Google has sent a letter today to U.S. transportation Secretary Anthony Foxx asking that the process of setting rules for autonomous vehicles be fast-tracked. Writes Dawn Kawamoto at InformationWeek:
Google's proposal calls for granting new federal authority to the Department of Transportation that would allow driverless car manufacturers to market their vehicles, if they can demonstrate that the cars passed federal safety standards, noted AP in reviewing a summary of the proposal. To alleviate safety concerns, the DoT could establish certain conditions that would restrict use, as well as review manufacturers' applications within a ‘tight but realistic’ period, according to the report.
The story says that the normal rules-setting process can take years. Google is suggesting that a way be found to make the trip quicker.
Polycom, Logitech and Microsoft are teaming up on Project Rigel, which is aimed at placing Skype Meeting in meeting rooms that are not customized to accommodate videoconference. The eWeek story on the announcement says that up to 97 percent of meeting rooms worldwide fit this description – and therefore are targets for the service.
The goal is to use the business version of Microsoft’s Skype to provide video, screen sharing, IM and white boards, according to commentary in the piece. The story says that Project Rigel will use devices running Windows 10 for “center-of-room touch control” and Skype Business to bring in remote participants.
Any sentence with the word “quantum” in it is complex and counter-intuitive. The fact remains, however, that scientists are working on quantum computers that potentially will be orders of magnitude faster than the transistor-based machines we use today.
Katherine Noyes at Computerworld says that an important step has been made. She writes that quantum bits (qubits) – the bits that can exist in two states simultaneously and provide the speed boost researchers point to – are sensitive to magnetic disturbances.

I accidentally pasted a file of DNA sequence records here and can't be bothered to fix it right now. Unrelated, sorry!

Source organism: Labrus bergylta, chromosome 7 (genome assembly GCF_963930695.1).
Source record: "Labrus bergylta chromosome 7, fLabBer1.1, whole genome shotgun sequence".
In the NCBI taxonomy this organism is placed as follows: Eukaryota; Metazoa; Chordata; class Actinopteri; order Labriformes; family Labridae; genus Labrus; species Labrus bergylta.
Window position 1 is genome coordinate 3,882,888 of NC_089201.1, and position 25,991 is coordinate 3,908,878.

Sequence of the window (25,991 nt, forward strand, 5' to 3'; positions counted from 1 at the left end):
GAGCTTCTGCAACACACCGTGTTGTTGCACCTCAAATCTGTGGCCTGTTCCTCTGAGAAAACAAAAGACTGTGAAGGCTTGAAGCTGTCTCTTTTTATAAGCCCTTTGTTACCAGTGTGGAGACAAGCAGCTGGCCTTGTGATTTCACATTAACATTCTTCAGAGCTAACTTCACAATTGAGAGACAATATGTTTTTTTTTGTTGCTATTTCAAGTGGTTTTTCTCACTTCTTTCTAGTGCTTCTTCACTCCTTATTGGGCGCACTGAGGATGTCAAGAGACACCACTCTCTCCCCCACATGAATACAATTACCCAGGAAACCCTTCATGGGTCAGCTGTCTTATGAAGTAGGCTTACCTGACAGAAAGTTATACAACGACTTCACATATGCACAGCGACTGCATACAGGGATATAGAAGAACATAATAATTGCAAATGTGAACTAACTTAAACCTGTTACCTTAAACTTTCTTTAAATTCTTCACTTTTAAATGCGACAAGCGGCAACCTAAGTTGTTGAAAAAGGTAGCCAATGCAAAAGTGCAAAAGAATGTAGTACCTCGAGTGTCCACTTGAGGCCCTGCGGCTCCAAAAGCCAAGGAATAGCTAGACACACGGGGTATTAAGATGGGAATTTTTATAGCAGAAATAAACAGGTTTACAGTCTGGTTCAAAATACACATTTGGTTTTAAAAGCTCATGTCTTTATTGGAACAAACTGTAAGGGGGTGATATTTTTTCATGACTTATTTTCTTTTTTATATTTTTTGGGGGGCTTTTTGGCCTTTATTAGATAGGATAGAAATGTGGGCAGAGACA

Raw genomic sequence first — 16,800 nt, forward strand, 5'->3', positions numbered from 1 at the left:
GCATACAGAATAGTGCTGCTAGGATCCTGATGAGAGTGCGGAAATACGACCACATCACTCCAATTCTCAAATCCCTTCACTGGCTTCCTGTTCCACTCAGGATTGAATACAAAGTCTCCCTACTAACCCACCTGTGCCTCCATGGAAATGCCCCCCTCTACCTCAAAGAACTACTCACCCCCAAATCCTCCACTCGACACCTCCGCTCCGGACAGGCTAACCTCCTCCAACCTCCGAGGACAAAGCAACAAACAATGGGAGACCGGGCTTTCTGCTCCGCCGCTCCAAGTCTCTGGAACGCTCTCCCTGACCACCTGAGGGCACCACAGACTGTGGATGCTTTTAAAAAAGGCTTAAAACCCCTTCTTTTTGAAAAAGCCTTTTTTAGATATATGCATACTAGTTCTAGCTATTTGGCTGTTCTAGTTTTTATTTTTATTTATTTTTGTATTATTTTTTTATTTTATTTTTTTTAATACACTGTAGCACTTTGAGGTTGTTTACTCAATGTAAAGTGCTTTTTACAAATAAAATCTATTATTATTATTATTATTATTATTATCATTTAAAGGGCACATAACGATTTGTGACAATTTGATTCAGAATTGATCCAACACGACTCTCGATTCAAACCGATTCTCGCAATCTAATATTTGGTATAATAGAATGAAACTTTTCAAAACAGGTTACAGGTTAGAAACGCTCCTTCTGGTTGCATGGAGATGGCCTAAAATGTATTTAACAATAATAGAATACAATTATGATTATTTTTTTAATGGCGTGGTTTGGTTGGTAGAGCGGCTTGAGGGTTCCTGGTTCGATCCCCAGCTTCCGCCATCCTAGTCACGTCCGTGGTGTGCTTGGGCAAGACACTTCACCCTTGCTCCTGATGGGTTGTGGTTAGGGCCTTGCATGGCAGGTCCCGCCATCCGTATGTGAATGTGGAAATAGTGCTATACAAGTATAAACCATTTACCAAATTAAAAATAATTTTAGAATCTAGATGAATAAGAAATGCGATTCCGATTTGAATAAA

The breakthrough, which occurred at Florida State University’s National High Magnetic Field Laboratory, is that a process called atomic clock transitions was able to keep the magnetic limitation at bay for 8.4 microseconds. This, Noyes writes, is long enough to let the qubit perform its computing task. Despite the breakthrough, quantum computers are still a long way off. Of course, in a quantum universe these computers already exist – until we look at them.
Carol Wilson at Light Reading discusses the changes that the Metro Ethernet Forum (MEF) is working through. The organization, which just named its first ever chief technology officer, is working toward new vistas. According to Wilson, the MEF is trying to keep up with what end users want:
Chief among these are its efforts to enable on-demand services that deliver end-to-end service level agreements for cloud connections, something that doesn't exist today, says new MEF CTO Pascal Menezes, the former principal at Microsoft Skype for Business. In addition, the MEF has finished and is about to publish its Lifecycle Service Orchestration Reference Architecture & Framework, a benchmark in its LSO work, a major focus for the organization. And it is working more actively with open source groups such as ONOS, which is adapting its Central Office Re-Architected as a Data Center (CORD) project to include delivering enterprise services, including Carrier Ethernet.
As the role of Ethernet grows, the tasks it is called on to perform grow more complex, the service levels it must attain more demanding, and the proof it must provide to customers more comprehensive and exacting. The MEF, which is the industry’s technical and marketing consortium, is trying to keep up with these changes.
Grand View Research predicts that retailers are going to be big users of the Internet of Things (IoT). The firm predicts that the value of the worldwide market will reach $53.75 billion in 2022, which is five times the $11.17 billion spent last year.
The study, as reported upon at Datamation, predicts evenly distributed growth. The radio frequency identification segment will have a compound annual growth rate (CAGR) of 23 percent, Bluetooth LE (Low Energy) will have a CAGR of 25 percent, and the software segment will have a CAGR of 24 percent. Providers of remote device management services will have a CAGR of 24 percent over the term of the study.
Carl Weinschenk covers telecom for IT Business Edge. He writes about wireless technology, disaster recovery/business continuity, cellular services, the Internet of Things, machine-to-machine communications and other emerging technologies and platforms. He also covers net neutrality and related regulatory issues. Weinschenk has written about the phone companies, cable operators and related companies for decades and is senior editor of Broadband Technology Report. He can be reached at firstname.lastname@example.org and via twitter at @DailyMusicBrk.